Streaming online classes won’t keep your clients around during the crisis.
While the novelty factor is high, our data shows that attendance in online classes begins to drop as early as the third day. Some gyms are able to keep clients fully engaged for up to five days, but the rent is due in 10 days, and the crisis will probably go on for at least 60.
There’s a “good-better-best” approach to online training.
Online video classes—good or at least slightly better than nothing. But you can’t compete with the free services out there. This approach won’t set you up for long-term retention or new client recruitment. If you’re determined to stick with online video classes, you’d better be as good as Peloton: They’re your competition now.
Personal customization of your program—better. As I wrote in the free guide “How to Add Online Training in 24 Hours,” you can deliver your general programming and still bill your clients for it. But you must customize the training by explaining its personal relevance to each client, one at a time.
Click to get the free guide: “How to Add Online Training in 24 Hours”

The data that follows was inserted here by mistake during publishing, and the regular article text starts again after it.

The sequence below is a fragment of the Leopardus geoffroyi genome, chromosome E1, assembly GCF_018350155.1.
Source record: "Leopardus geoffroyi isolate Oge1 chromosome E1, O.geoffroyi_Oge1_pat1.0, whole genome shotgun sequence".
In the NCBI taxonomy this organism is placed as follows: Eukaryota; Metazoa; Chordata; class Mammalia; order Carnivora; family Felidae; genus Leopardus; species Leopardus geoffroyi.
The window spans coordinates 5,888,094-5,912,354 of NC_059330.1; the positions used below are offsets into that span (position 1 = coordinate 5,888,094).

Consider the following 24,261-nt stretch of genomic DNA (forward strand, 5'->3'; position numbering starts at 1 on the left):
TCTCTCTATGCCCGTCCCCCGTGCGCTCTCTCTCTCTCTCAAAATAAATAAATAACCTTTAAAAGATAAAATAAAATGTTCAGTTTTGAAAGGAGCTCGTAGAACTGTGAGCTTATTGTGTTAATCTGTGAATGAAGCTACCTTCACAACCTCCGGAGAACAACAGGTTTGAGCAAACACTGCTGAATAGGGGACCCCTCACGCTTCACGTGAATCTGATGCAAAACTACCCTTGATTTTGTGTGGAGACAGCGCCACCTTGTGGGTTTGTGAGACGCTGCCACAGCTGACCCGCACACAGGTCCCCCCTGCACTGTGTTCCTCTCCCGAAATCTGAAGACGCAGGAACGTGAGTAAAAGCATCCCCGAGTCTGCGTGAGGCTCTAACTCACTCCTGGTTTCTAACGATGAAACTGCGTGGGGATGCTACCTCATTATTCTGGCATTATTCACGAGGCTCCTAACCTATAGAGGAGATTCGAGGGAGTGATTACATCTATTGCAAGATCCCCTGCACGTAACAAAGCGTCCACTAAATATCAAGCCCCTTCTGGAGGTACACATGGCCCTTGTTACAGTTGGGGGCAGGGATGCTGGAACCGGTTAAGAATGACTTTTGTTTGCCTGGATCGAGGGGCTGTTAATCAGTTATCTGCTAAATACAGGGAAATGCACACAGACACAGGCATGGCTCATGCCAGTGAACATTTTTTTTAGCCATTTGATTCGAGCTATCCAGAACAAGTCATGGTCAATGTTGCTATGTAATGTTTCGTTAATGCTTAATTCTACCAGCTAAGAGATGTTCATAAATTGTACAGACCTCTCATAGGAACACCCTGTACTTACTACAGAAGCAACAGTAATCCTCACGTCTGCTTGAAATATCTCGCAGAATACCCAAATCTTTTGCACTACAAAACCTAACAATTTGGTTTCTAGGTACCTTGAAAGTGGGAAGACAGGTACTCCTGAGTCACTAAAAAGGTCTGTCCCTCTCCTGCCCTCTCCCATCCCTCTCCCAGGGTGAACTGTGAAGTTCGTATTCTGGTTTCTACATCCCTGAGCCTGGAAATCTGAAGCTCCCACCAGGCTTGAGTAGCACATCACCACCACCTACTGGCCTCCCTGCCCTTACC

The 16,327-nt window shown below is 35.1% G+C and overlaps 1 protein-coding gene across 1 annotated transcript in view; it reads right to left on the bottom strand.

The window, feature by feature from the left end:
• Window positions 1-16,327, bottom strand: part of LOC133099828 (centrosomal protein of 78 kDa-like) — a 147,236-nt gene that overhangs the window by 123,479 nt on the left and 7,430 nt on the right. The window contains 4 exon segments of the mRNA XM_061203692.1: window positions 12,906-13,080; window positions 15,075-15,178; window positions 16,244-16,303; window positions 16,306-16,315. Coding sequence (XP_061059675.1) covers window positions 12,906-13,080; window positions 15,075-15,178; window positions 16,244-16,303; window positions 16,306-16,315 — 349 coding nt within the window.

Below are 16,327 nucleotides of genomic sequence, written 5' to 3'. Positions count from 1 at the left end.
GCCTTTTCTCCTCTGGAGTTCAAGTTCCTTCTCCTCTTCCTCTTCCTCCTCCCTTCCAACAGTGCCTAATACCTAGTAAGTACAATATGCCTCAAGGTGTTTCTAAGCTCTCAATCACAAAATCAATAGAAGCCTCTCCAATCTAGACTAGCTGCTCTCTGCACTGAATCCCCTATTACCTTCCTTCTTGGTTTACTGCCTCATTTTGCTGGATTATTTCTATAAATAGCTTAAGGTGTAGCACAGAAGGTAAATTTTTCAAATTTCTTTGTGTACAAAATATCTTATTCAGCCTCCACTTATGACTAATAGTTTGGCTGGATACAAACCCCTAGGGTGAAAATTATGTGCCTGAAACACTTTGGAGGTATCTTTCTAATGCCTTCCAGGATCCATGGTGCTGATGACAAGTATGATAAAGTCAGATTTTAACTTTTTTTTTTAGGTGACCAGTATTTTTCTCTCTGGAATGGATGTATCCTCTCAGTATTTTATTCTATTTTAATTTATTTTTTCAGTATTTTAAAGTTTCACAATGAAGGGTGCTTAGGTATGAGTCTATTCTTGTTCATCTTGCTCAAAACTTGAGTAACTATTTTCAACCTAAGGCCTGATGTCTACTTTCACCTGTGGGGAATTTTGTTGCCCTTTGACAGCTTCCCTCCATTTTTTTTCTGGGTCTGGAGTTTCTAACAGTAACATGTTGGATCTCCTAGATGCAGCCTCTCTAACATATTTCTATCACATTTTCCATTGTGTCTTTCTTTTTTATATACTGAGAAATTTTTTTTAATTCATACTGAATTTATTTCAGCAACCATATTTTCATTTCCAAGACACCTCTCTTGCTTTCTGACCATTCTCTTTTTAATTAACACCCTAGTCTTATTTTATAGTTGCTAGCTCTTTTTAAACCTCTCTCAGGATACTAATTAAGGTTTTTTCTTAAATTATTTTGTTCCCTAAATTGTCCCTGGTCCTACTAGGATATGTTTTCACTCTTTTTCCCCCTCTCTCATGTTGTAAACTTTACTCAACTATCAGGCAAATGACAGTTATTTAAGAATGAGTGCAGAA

Here’s a sample video from Catalyst:
We teach you how to personalize workouts in the Two-Brain Coaching Group Coaching Course, and co-founder Josh Martin gives daily examples in the Two-Brain Coaches Facebook Group.
Online personal programming—This is the best scenario: fully customized personal programs for your clients (with or without nutrition coaching).
Two-Brain Business clients have access to a full course detailing all the elements of the Flex Online system. This is what you'll want to build if you want to offer online training after this crisis ends (and I'm pretty sure you will).
To keep your clients around past April, you need to address them 1:1 every single day.
Sure, you can add video classes and demos and social time. But don't bank on them to save your gym.